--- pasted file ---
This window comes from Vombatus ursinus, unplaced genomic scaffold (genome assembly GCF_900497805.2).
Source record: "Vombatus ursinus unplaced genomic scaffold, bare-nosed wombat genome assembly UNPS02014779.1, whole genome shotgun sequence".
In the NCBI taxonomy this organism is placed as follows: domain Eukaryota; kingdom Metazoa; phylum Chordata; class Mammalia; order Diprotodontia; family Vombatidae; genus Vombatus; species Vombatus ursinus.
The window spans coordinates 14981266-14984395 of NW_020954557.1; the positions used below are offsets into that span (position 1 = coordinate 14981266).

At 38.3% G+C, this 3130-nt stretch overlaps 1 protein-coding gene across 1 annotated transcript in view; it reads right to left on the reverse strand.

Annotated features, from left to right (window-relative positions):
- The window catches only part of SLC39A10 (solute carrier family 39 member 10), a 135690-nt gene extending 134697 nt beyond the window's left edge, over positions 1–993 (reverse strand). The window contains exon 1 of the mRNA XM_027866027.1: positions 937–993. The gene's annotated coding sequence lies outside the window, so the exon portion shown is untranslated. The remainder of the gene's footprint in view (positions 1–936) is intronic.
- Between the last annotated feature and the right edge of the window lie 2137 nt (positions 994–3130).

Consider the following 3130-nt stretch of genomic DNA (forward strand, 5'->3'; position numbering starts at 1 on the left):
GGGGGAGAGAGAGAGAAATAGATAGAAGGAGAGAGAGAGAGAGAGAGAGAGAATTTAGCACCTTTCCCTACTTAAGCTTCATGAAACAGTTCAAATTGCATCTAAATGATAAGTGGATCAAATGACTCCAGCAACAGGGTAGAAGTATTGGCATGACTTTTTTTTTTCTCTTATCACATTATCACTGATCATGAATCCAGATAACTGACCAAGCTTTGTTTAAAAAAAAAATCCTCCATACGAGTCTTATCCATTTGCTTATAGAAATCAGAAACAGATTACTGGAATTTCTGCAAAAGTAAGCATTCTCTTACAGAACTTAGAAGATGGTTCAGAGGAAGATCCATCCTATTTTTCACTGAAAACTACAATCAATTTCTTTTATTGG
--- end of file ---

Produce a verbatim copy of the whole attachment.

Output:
This window comes from Vombatus ursinus, unplaced genomic scaffold (genome assembly GCF_900497805.2).
Source record: "Vombatus ursinus unplaced genomic scaffold, bare-nosed wombat genome assembly UNPS02014779.1, whole genome shotgun sequence".
In the NCBI taxonomy this organism is placed as follows: domain Eukaryota; kingdom Metazoa; phylum Chordata; class Mammalia; order Diprotodontia; family Vombatidae; genus Vombatus; species Vombatus ursinus.
The window spans coordinates 14981266-14984395 of NW_020954557.1; the positions used below are offsets into that span (position 1 = coordinate 14981266).

At 38.3% G+C, this 3130-nt stretch overlaps 1 protein-coding gene across 1 annotated transcript in view; it reads right to left on the reverse strand.

Annotated features, from left to right (window-relative positions):
- The window catches only part of SLC39A10 (solute carrier family 39 member 10), a 135690-nt gene extending 134697 nt beyond the window's left edge, over positions 1–993 (reverse strand). The window contains exon 1 of the mRNA XM_027866027.1: positions 937–993. The gene's annotated coding sequence lies outside the window, so the exon portion shown is untranslated. The remainder of the gene's footprint in view (positions 1–936) is intronic.
- Between the last annotated feature and the right edge of the window lie 2137 nt (positions 994–3130).

Consider the following 3130-nt stretch of genomic DNA (forward strand, 5'->3'; position numbering starts at 1 on the left):
GGGGGAGAGAGAGAGAAATAGATAGAAGGAGAGAGAGAGAGAGAGAGAGAGAATTTAGCACCTTTCCCTACTTAAGCTTCATGAAACAGTTCAAATTGCATCTAAATGATAAGTGGATCAAATGACTCCAGCAACAGGGTAGAAGTATTGGCATGACTTTTTTTTTTCTCTTATCACATTATCACTGATCATGAATCCAGATAACTGACCAAGCTTTGTTTAAAAAAAAAATCCTCCATACGAGTCTTATCCATTTGCTTATAGAAATCAGAAACAGATTACTGGAATTTCTGCAAAAGTAAGCATTCTCTTACAGAACTTAGAAGATGGTTCAGAGGAAGATCCATCCTATTTTTCACTGAAAACTACAATCAATTTCTTTTATTGG